Wednesday, 4 February 2009

Concern over ‘100% Affordable Homes’ Development at Saxilby

Residents of Saxilby will be aware that an application has been made to West Lindsey District Council, who are the local planning authority, to develop 8 Bungalows and 11Houses, by Waterloo Housing Group, at ‘greenfield’ land on Church Lane. This land is approximately 10 hectares (that’s about the same as 10 football pitches) and is currently in use as arable agricultural land.

The site lies outside the ‘Settlement Boundary’ as defined on the adopted First Review of the West Lindsey Local Plan – Policy STRAT 4/5/6. The applicant is therefore reliant on the Authority releasing the site using the Rural Exception Policy (Planning Policy Statement 3 (PPS3) paragraph 30 refers).

Notwithstanding the fundamental changes to national planning policy introduced by this Labour Government in 2005, It is my understanding that policies in the West Lindsey Local Plan are ‘held’ until the emerging documents, in form of a Local Development Framework, are adopted; probably not before 2011. The Local Development Framework will then take forward the ‘new plan’ to 2026.

During recent years, most local residents would agree that Saxilby has had its fair share of newly built ‘affordable/social-rented’ dwellings. Furthermore, several small sites suitable for this type of development have been identified within the present ‘Settlement Boundary’ (Brownfield sites); indeed, at least 3 sites are vacant, derelict and calling out for regeneration. Furthermore, Planning Policy Statement 3 also states that priority for development should be on ‘previously-developed’ land.

The Saxilby with Ingleby Housing Need Survey published in July 2006 quotes reasons for needs that are unsubstantiated, unconvincing and do not ‘cut it’ with ‘Middle England’ residents. Moreover, the West Lindsey Need Study published later that year, in November, is hardly convincing using 2 separate Models to estimate the net annual need across the whole district; Model 1 results in a figure of 198 and Model 2 reflects a figure of 518. These disparate exercises conducted at considerable cost to the taxpayer and in the light of the current economic conditions, suggest that any rush into false conclusions and planning options would be, to most observers, unwise until the housing market recedes to a sustainable level.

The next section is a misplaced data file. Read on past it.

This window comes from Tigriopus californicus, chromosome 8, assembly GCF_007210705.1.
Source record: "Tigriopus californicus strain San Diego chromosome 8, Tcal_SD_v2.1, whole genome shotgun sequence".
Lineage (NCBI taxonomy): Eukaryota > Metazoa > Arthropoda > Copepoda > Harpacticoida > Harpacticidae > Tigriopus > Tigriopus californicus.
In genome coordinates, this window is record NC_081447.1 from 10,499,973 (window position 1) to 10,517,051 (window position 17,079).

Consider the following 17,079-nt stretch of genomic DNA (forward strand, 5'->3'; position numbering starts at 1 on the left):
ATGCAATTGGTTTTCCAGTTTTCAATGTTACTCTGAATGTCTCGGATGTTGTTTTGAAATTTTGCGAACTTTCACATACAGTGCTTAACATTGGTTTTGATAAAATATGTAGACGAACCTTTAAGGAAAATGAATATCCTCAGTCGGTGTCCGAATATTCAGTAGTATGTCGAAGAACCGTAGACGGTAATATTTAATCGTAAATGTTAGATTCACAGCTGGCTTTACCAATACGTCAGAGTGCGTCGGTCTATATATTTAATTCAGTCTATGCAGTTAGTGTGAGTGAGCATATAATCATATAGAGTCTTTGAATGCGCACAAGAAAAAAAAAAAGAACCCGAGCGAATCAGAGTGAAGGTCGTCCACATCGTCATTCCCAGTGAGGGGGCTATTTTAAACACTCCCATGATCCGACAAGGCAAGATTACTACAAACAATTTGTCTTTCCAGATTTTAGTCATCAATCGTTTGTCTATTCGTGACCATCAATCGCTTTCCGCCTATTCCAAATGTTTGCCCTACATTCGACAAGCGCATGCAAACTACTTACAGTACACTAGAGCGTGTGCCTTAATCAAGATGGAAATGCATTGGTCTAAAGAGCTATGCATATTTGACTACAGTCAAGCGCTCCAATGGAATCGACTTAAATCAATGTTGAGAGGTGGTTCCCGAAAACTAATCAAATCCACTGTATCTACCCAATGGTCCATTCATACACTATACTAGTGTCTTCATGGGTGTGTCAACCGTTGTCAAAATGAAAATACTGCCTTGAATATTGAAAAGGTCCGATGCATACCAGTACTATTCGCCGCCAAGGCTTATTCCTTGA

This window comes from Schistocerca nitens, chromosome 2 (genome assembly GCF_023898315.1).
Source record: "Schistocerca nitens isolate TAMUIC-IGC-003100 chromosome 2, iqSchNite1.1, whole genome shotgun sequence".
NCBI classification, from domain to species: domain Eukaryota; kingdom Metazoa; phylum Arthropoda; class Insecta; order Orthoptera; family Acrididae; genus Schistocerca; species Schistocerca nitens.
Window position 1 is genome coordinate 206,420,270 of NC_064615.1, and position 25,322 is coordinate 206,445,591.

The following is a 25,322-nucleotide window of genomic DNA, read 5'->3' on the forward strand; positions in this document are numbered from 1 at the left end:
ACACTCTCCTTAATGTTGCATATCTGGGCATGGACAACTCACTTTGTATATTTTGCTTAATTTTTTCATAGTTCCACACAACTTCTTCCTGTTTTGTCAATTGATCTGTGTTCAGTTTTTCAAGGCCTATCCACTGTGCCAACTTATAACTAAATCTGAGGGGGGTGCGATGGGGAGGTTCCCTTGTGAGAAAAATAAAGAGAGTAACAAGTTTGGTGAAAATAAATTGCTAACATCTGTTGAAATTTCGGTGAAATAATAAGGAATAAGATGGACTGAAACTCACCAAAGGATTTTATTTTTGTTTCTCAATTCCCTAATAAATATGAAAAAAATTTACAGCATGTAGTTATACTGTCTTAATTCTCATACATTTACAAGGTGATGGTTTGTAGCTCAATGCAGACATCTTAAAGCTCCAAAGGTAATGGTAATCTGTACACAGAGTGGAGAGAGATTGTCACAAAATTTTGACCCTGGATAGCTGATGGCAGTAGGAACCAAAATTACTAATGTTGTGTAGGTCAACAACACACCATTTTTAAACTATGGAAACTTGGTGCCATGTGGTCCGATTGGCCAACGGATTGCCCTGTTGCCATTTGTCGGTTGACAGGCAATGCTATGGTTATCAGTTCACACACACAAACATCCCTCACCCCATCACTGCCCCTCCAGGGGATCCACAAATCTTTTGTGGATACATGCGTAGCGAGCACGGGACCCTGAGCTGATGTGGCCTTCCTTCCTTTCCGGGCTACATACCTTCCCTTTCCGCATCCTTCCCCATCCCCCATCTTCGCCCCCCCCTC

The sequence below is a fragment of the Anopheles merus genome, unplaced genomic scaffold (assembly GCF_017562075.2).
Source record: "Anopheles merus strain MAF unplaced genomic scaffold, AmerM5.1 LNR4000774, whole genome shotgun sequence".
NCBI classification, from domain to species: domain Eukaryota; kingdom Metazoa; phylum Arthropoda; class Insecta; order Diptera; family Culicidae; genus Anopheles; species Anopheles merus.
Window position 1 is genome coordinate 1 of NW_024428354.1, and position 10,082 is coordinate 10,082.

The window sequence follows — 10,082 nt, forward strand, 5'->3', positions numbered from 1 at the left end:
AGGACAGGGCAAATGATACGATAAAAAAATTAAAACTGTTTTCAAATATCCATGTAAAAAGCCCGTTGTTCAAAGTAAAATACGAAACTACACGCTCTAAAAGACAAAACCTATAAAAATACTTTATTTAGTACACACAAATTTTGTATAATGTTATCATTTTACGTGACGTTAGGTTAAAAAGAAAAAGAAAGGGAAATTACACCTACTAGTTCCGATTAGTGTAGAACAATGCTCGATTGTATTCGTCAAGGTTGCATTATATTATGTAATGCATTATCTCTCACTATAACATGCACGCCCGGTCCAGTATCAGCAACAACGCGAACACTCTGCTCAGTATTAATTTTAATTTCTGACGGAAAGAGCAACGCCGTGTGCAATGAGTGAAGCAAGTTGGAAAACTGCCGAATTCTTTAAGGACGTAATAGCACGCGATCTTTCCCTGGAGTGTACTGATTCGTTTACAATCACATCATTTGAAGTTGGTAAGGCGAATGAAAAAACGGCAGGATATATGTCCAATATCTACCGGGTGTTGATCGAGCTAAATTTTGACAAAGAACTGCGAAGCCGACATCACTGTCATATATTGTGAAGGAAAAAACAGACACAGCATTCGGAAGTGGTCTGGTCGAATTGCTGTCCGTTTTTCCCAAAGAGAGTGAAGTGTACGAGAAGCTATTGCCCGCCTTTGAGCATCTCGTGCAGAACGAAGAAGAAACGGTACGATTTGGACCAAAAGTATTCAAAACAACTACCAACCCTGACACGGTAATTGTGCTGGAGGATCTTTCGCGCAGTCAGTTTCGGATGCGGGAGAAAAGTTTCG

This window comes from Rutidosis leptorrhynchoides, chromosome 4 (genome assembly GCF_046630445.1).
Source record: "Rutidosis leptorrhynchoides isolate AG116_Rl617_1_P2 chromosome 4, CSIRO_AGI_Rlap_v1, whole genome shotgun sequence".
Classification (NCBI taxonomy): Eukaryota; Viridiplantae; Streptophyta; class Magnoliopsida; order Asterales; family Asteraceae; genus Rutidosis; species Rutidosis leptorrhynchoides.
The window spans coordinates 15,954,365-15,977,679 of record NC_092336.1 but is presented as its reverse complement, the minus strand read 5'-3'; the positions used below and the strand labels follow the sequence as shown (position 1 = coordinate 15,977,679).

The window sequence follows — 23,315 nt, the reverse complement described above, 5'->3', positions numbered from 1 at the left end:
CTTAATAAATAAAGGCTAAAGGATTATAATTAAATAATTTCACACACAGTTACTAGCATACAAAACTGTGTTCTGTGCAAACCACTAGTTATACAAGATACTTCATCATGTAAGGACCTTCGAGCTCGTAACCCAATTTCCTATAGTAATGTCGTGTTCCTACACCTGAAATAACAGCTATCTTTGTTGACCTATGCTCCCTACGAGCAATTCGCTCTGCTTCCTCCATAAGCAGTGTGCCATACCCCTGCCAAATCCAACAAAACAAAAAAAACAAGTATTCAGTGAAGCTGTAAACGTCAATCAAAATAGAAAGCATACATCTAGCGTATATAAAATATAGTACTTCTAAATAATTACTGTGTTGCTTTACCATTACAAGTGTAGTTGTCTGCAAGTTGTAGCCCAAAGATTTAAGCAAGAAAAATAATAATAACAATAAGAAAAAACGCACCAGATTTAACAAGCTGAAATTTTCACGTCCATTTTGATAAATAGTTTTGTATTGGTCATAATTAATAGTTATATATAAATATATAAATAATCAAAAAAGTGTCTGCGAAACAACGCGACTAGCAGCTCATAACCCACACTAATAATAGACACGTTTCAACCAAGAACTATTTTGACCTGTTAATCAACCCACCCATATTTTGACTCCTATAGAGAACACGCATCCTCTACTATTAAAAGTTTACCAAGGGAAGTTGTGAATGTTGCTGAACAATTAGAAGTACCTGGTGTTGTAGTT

In the circumstances, any encroachment onto ‘greenfield’ land at this time is totally unjustified. Indeed, approval of the application would clearly not demonstrate ‘joined-up’ planning objectives. The field on which the subject site is located would be capable of accepting anything between 315 to 515 dwellings at the density figures quoted in Planning Policy Statement 3. Not surprisingly, residents in the near vicinity perceive a mini ‘Ermine Estate’ in the making with all the related social and security concerns.

In consideration of the planning application (123430) in context with the West Lindsey Local Plan First Review indicates further reasons to oppose any encroachment beyond the defined ‘Settlement Boundary’. In particular:
Policy Res 6 – Affordable Housing states: at para 1.46, that:
“ ‘exceptions’ provisions do not override long established national and planning policies controlling development in open countryside.”
Policy Res 7 – Rural Exceptions Housing states at para 1.48 sub para iv, that:
“This policy will apply to small rural communities, therefore sites on the fringe of the Unban Area of Lincoln... and the villages identified as Primary Rural Settlements will not be considered appropriate.”
Furthermore, farmland extending westwards from the site is rural in character so ‘affordable dwellings’ in isolation would be detrimental to the visual amenity and nature of the surrounding countryside. Indeed, approaching the village from the northwest along the lane from Torksey affords the traveller fine views onto the rising terrain towards St Botolph’s Church, the only Grade 1 Listed Building in the Parish. Moreover, the visual amenity is further enhanced by the ancient ‘ridge and furrow’ grassland located beyond the junction of Sykes Lane and Church Lane.

Accordingly, I consider encroachment of development on land outside the present ‘Settlement Boundary’ is totally unacceptable before adoption of the Local Development Framework which will occur, hopefully, after full and meaningful community consultation during the adoption process; a far cry from the alert of this application pronounced on a grubby Planning Notice posted on a way pole in a country lane. I therefore strongly of the opinion that the application be refused on grounds of that it is inconsistent with the stated local & national planning objectives and the desired will of local residents.

Giles McNeill
Local Conservative Action Team Co-Ordinator (Nettleham & Saxilby)

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